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Pastoralism & Ranching Under Threat in Kenya's Arid North

Updated on April 20, 2017

British Rangers are the Soft Target in Laikipia Conflict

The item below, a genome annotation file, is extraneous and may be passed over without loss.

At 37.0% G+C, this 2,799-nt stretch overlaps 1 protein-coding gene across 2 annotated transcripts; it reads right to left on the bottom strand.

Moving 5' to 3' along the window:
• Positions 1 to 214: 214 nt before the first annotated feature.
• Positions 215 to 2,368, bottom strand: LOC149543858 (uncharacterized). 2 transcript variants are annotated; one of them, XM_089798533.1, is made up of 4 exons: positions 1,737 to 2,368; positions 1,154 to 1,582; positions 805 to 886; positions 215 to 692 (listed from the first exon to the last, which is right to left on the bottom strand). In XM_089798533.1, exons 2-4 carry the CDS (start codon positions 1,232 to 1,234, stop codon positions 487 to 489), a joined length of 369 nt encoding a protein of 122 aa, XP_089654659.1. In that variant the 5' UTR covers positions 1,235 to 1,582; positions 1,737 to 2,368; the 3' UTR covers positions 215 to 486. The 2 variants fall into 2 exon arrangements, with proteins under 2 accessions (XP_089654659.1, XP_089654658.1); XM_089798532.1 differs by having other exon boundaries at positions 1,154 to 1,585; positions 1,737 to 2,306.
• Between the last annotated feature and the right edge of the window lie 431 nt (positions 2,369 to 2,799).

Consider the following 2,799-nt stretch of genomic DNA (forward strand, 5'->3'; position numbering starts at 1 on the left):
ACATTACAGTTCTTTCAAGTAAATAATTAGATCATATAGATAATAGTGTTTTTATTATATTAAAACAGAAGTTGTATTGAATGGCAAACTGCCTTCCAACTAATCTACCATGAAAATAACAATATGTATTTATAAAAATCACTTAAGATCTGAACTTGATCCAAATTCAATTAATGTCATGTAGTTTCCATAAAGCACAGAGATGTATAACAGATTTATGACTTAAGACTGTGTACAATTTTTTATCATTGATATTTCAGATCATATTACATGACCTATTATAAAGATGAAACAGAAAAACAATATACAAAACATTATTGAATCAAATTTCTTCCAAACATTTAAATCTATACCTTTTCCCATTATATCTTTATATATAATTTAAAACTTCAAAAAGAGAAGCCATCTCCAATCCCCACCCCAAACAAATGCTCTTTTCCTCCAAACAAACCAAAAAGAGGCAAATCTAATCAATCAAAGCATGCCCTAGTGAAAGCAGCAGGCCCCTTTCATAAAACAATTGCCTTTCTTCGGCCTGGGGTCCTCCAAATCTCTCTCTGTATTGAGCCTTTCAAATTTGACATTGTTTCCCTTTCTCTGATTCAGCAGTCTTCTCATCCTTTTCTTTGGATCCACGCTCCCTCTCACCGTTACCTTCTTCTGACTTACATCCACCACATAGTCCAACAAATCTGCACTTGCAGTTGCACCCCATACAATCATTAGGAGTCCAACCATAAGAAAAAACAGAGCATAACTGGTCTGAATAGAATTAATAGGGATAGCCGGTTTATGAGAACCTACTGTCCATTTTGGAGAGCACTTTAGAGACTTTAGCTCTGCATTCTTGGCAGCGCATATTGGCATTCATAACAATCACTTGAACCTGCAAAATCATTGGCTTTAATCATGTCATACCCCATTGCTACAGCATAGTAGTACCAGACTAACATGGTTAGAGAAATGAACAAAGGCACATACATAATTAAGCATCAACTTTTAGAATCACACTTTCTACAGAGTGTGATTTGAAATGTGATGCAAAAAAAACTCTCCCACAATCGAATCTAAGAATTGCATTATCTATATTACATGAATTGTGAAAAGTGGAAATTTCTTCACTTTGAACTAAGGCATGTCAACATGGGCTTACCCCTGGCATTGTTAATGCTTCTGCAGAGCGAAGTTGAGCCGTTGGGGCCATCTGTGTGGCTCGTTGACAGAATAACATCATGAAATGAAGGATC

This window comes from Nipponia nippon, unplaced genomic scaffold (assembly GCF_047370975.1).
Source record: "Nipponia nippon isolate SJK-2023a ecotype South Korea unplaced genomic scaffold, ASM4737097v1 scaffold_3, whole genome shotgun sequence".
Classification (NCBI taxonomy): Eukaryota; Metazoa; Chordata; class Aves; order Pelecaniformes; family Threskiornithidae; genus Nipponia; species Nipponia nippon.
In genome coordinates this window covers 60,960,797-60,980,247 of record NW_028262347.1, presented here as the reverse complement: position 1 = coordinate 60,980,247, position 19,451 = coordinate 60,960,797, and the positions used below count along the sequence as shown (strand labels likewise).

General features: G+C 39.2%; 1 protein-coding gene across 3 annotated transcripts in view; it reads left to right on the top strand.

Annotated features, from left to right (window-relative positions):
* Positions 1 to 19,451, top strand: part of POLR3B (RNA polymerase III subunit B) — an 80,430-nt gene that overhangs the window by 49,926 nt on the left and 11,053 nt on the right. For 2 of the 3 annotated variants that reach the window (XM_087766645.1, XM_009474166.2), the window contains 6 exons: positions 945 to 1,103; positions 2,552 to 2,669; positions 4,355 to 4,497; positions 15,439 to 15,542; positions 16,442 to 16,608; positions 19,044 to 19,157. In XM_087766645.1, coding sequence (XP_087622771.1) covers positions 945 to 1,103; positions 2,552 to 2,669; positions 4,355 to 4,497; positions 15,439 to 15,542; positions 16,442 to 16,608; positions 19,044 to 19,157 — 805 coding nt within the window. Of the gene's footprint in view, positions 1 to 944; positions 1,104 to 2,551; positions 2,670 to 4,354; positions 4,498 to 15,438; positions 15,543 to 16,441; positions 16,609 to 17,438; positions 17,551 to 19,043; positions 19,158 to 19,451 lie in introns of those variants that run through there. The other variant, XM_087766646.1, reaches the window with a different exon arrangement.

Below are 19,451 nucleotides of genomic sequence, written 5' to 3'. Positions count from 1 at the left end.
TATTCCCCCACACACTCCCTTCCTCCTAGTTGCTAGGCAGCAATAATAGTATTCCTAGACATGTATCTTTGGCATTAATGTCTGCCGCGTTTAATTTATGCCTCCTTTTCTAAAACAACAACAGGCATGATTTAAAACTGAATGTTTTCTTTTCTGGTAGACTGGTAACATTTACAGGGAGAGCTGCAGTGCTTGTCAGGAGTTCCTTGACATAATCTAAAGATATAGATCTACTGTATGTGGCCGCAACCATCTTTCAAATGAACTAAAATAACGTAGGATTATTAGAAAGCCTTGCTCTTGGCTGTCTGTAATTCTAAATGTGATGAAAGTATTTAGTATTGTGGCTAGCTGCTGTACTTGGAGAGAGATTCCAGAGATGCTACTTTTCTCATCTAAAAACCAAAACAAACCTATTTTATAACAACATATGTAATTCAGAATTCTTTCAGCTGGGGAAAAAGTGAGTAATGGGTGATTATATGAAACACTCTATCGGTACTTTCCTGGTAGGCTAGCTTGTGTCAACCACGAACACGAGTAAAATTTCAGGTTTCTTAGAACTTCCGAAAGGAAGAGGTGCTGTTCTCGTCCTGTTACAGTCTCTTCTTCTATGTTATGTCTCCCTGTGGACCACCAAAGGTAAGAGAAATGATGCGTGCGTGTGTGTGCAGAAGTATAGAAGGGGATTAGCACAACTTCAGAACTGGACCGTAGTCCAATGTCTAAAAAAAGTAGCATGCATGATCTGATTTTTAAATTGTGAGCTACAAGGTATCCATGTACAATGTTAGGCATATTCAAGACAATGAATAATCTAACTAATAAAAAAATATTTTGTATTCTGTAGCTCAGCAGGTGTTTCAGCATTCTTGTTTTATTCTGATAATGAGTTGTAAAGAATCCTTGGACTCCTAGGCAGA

The answer to Laikipia's problems is to revisit the TJRC report on historical injustices. It is an acknowledged fact that the Maa people were duped into vacating what is now Laikipia, Nyahururu, Nyandarua and most of Nakuru Counties so that white settlers could take up residence. After independence a new form of injustice was committed when no one in government had the decency to address the plight of pastoralists in general and the Maa in particular. Selfish individuals within and outside government took advantage of availability of cash to buy up white owned ranches (some of which remain unused and unoccupied to date) due to a skewed land transfer policy based on willing seller willing buyer. This model of land transfer subsumed that all Kenyans were sedentary agriculturists (loaded with cash) ignoring the fact that 75% of Kenya is arid and semiarid and is fit only for either wildlife or pastoralism. The Good God above there made pastoralists, nomads, city dwellers, hunter gatherers and agriculturists etc. But the way Kenyans demonize all excepts city dwellers and agriculturists you'd think that God either made a mistake or He is some kind of idiot, It is too bad for Kenya that God neither makes mistakes nor is He an idiot. A responsible government ought to ensure that every citizen, irrespective of his way of making an honest living, is accorded sufficient resources and space to do so. Living in denial negates the very raison d'etre for all that fighting the Mau Mau is said to have engaged in. What the heck were they fighting for if not the return of land their community had been disenfranchised from by Colonial Britain? Are the Maa and other pastoralists a lesser breed of Kenya? So why dont we take time and have a genuine and sincere look at their plight. The mess in Laikipia is only a symptom and government should move with speed and address the plight of these people once and for all. Wishing the problem away and apportioning blame is neither here nor there. The same can be said of the problem in Baringo. It is a conflict between pastoralists and agriculturists over water and pasture. One group is sedentary and lives on registered freehold parcels of land. The other is nomadic (not by choice but by imperative) and must follow the little precipitation that allows transient desert grasses and herbaceous plants to flourish. Is it their fault? No! And going to Garissa, Tana River, Marsabit, Wajir, Turkana etc the problem is the same if not worse. The fact that bigoted politicians, cattle rustlers, land grabbers and nondescript criminals have taken advantage of the situation for political and monetary gain is unfortunate and should be confronted at the earliest opportunity. But government must be cognisant of and address the underlying issues and not be comforted by the simplistics of driving away rustlers and thieves.

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